It’s true that LumiDolls opened and then closed a robot brothel in a storefront in Barcelona. LumiDolls called it a sex dolls agency. The bordelo was staffed by four very realistic sex dolls available at $84 per hour. LumiDolls faced opposition from the local sex workers union, surrounding residents, local government, and their landlord. When police showed up in response to those complaints, the bordelo had moved to a stealth location and LumiDolls said they were considering re-locating to the UK. LumiDolls website is still taking appointments for a ‘hidden’ Barcelona location – no appointments yet in the UK.
It’s also true that the Roxxxy robot by TrueCompanion comes with various programmable personalities including “Wild Wendy”, “S&M Susan” and “Frigid Farrah.” The latter persona has been labeled “rape mode” by moralists and others (see ethics note below).
What is not true are those products marketed as ‘sex robots.’ Their products are more properly defined as semi-mechanical dolls. The mechanics are mostly involved with the doll’s three orifices.
There are, hype aside, a very few companies actually developing what could be considered sex robots although none, as presently conceptualized, would qualify as a real ‘smart robot’ as defined by the European Union (see EU smart robot definition below). In an in-depth article for The Guardian, Jenny Kleeman described the state of the companies involved in what she called ‘The Race to Build the World’s First Sex Robot.’ Included in the article is an embedded 16-minute video which describes the development at two of the companies attempting to build sex robots.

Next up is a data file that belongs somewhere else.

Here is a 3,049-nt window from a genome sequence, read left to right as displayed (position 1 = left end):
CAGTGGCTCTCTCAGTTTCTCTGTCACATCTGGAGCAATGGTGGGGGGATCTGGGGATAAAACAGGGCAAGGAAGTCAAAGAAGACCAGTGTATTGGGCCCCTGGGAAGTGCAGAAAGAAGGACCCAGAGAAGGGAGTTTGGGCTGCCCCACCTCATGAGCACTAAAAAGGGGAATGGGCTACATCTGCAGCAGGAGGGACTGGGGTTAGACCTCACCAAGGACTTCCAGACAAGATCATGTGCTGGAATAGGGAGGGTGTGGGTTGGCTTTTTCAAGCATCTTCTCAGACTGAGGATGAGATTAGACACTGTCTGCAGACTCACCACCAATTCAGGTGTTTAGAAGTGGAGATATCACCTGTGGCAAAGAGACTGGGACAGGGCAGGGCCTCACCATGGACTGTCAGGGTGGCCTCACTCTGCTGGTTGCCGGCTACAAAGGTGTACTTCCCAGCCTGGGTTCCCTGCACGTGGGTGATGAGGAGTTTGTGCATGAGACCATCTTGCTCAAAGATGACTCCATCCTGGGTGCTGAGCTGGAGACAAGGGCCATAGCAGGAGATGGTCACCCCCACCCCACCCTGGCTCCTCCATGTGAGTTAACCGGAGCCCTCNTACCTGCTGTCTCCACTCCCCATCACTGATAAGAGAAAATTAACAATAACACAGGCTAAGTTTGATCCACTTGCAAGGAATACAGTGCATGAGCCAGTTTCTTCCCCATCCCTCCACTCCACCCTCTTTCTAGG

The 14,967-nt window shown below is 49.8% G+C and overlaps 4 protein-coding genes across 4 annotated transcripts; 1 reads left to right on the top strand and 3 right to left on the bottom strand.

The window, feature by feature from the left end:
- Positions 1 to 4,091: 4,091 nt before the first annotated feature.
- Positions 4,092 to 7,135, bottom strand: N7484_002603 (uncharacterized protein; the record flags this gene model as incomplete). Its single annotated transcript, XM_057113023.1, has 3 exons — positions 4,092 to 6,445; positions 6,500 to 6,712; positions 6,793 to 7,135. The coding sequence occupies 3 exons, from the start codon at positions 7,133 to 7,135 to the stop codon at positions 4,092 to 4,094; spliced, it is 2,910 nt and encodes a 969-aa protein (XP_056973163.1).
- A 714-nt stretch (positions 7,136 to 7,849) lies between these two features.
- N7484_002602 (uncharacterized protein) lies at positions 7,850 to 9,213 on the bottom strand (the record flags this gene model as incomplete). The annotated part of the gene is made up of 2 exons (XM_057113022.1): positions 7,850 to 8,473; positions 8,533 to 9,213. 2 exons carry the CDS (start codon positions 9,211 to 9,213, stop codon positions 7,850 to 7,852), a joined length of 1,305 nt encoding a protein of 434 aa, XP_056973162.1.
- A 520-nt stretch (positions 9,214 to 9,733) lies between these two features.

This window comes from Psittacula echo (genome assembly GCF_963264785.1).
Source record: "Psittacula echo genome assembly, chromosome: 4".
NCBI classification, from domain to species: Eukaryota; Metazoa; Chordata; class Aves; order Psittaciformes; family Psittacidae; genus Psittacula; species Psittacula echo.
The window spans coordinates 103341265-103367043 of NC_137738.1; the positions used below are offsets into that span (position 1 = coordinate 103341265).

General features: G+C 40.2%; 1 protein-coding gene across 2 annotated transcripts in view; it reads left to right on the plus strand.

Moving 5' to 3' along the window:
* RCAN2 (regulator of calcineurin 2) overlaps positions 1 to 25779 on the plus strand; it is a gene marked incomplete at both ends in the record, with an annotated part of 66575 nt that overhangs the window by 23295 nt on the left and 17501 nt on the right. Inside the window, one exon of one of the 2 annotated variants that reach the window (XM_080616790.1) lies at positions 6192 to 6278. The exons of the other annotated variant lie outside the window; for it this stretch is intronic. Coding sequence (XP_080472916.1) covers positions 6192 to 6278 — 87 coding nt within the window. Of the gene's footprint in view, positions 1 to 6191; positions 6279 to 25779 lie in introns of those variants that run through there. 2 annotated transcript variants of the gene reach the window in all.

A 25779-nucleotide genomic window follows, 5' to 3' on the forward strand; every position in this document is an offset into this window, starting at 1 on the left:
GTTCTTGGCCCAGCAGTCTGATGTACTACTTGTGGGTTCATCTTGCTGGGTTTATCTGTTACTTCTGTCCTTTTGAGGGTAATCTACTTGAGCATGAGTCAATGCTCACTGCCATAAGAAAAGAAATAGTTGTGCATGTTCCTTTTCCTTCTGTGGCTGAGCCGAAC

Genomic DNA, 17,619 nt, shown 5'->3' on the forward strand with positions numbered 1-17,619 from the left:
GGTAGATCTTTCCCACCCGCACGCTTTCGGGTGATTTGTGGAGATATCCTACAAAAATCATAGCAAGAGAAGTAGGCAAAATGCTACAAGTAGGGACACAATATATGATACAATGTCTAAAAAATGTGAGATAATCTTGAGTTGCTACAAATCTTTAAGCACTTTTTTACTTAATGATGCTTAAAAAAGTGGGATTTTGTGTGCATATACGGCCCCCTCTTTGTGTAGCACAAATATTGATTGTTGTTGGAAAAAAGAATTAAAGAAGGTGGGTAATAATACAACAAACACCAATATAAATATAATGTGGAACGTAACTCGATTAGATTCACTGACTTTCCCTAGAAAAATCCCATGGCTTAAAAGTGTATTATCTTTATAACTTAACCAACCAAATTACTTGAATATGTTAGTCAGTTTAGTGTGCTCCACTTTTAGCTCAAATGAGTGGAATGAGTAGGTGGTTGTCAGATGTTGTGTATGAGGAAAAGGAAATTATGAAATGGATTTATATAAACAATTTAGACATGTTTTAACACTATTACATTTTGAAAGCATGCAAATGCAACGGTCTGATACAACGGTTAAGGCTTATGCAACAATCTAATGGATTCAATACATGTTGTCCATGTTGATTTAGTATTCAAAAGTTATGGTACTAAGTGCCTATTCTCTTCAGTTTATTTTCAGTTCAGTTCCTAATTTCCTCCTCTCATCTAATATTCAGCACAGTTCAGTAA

Four Doll-making Vendors Developing Sex Robots
Abyss Creations/RealDolls ships around 600 dolls annually all over the world, priced from $4,400 for a small one to $50,000 for one customized for special requirements. 95% of sales are for female dolls.
From reading articles about technological progress, Abyss appears to be the farthest along in developing a sex robot. Abyss is the parent company for the RealDolls brand of sex dolls and the home of the developmental sex robot head and associated AI and app which they have branded Realbotix. Harmony is the name of their first robot to use the Realbotix AI and head.
Five people work with Matt McMullen, Abyss’ founder and CEO: an engineer who creates the robotic hardware; two computer scientists to handle the AI and coding; an app developer who is turning the code into a user-friendly interface; and a virtual reality expert. McMullen is designing the doll named Harmony.